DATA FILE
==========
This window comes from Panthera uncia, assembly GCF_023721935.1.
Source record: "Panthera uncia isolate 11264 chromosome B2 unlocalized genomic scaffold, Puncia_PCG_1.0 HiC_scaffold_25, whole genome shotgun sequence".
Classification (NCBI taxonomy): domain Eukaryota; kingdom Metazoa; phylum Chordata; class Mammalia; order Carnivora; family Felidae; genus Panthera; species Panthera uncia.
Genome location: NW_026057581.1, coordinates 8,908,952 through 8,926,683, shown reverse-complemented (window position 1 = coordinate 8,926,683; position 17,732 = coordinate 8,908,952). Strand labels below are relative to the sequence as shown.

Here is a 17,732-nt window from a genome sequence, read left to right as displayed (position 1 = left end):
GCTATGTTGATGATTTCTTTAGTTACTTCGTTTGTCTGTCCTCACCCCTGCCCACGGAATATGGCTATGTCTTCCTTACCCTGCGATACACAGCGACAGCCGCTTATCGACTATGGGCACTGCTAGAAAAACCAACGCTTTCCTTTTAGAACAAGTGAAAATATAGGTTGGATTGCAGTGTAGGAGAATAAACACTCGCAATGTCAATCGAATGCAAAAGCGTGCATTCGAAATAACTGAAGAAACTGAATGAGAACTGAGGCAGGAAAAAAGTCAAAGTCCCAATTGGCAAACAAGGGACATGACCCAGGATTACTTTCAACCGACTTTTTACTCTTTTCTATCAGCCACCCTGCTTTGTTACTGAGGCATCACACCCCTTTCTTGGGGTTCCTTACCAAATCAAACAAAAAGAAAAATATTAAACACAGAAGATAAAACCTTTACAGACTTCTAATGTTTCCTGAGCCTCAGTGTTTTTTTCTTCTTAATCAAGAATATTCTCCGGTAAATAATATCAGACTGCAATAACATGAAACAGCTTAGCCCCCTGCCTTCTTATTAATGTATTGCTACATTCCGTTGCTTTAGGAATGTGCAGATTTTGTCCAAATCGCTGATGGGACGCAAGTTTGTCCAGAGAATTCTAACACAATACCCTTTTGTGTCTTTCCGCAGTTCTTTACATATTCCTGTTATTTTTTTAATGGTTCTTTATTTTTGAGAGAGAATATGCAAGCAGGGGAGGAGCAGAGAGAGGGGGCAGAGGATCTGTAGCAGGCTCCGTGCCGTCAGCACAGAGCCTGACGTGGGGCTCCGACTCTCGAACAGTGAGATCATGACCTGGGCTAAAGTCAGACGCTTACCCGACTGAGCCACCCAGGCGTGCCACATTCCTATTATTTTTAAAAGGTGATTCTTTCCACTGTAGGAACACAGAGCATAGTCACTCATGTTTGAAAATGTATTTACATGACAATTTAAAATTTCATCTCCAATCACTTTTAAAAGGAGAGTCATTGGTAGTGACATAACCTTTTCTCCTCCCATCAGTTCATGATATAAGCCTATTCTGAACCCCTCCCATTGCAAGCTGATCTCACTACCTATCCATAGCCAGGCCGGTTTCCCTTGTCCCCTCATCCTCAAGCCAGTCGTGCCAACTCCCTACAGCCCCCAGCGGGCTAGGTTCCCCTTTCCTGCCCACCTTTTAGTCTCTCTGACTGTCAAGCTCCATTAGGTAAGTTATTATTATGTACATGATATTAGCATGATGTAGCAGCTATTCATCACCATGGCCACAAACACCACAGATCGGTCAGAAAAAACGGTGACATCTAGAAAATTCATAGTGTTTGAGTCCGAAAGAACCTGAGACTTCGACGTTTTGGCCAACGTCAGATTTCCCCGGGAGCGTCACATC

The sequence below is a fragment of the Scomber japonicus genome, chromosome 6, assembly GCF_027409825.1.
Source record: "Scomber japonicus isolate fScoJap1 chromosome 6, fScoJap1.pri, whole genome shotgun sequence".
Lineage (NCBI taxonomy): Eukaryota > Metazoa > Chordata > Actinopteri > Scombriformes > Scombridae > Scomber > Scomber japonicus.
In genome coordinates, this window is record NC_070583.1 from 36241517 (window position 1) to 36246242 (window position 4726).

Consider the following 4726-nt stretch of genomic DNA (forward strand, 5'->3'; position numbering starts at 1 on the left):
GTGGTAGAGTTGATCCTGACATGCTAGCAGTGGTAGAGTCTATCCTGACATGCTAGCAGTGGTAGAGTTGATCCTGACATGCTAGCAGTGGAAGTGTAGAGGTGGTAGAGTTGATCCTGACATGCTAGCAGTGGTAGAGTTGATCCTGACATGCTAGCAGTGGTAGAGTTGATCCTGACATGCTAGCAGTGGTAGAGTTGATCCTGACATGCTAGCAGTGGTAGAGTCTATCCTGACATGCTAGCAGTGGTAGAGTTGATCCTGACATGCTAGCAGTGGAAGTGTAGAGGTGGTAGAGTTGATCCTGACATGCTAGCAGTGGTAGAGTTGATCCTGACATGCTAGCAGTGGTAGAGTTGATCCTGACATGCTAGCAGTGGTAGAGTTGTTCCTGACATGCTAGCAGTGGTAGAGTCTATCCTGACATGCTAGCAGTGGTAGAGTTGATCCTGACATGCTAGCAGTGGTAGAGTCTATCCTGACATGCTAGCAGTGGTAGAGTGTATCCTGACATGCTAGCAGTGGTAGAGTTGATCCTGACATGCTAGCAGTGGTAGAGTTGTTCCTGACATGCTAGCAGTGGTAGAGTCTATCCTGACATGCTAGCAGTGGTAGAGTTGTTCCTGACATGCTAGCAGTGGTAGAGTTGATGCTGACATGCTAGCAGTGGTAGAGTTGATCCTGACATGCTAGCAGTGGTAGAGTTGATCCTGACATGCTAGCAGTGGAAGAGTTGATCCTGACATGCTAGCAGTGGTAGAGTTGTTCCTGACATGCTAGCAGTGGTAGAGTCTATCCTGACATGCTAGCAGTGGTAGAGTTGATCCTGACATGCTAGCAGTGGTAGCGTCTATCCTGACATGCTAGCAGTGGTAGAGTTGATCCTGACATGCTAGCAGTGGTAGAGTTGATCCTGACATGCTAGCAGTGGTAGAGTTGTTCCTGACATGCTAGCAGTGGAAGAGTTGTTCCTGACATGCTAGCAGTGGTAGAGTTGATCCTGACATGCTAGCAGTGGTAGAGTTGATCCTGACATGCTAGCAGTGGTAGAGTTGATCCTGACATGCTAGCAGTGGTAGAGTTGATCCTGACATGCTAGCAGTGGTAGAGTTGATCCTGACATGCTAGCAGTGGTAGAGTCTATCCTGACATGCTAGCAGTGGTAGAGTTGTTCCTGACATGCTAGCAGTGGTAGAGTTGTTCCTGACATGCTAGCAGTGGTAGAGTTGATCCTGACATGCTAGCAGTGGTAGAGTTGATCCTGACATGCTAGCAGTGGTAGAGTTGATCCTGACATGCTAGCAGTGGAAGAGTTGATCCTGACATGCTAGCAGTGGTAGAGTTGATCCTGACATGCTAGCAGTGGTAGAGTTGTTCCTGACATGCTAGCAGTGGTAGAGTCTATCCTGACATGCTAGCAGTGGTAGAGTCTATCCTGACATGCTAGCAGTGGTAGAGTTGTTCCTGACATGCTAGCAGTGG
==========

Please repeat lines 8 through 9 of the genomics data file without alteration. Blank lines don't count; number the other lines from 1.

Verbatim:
Source record: "Scomber japonicus isolate fScoJap1 chromosome 6, fScoJap1.pri, whole genome shotgun sequence".
Lineage (NCBI taxonomy): Eukaryota > Metazoa > Chordata > Actinopteri > Scombriformes > Scombridae > Scomber > Scomber japonicus.